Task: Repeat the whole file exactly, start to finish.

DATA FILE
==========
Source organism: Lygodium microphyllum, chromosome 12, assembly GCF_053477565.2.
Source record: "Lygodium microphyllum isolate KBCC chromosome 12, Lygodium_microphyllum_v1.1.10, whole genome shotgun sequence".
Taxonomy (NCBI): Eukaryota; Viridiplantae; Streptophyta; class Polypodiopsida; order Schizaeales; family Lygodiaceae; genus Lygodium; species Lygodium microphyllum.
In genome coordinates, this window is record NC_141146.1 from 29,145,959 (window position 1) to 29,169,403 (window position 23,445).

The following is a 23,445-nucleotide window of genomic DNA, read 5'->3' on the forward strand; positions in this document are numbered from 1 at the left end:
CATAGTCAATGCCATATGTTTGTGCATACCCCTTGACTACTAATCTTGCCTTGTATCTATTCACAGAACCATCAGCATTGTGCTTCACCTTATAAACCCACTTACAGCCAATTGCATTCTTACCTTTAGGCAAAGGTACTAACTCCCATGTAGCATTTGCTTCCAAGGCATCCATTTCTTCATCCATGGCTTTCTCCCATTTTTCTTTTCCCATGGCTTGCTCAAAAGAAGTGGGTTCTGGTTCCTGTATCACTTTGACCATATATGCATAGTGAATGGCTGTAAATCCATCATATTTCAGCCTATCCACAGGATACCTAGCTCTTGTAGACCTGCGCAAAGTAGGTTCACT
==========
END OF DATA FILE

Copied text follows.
Source organism: Lygodium microphyllum, chromosome 12, assembly GCF_053477565.2.
Source record: "Lygodium microphyllum isolate KBCC chromosome 12, Lygodium_microphyllum_v1.1.10, whole genome shotgun sequence".
Taxonomy (NCBI): Eukaryota; Viridiplantae; Streptophyta; class Polypodiopsida; order Schizaeales; family Lygodiaceae; genus Lygodium; species Lygodium microphyllum.
In genome coordinates, this window is record NC_141146.1 from 29,145,959 (window position 1) to 29,169,403 (window position 23,445).

The following is a 23,445-nucleotide window of genomic DNA, read 5'->3' on the forward strand; positions in this document are numbered from 1 at the left end:
CATAGTCAATGCCATATGTTTGTGCATACCCCTTGACTACTAATCTTGCCTTGTATCTATTCACAGAACCATCAGCATTGTGCTTCACCTTATAAACCCACTTACAGCCAATTGCATTCTTACCTTTAGGCAAAGGTACTAACTCCCATGTAGCATTTGCTTCCAAGGCATCCATTTCTTCATCCATGGCTTTCTCCCATTTTTCTTTTCCCATGGCTTGCTCAAAAGAAGTGGGTTCTGGTTCCTGTATCACTTTGACCATATATGCATAGTGAATGGCTGTAAATCCATCATATTTCAGCCTATCCACAGGATACCTAGCTCTTGTAGACCTGCGCAAAGTAGGTTCACT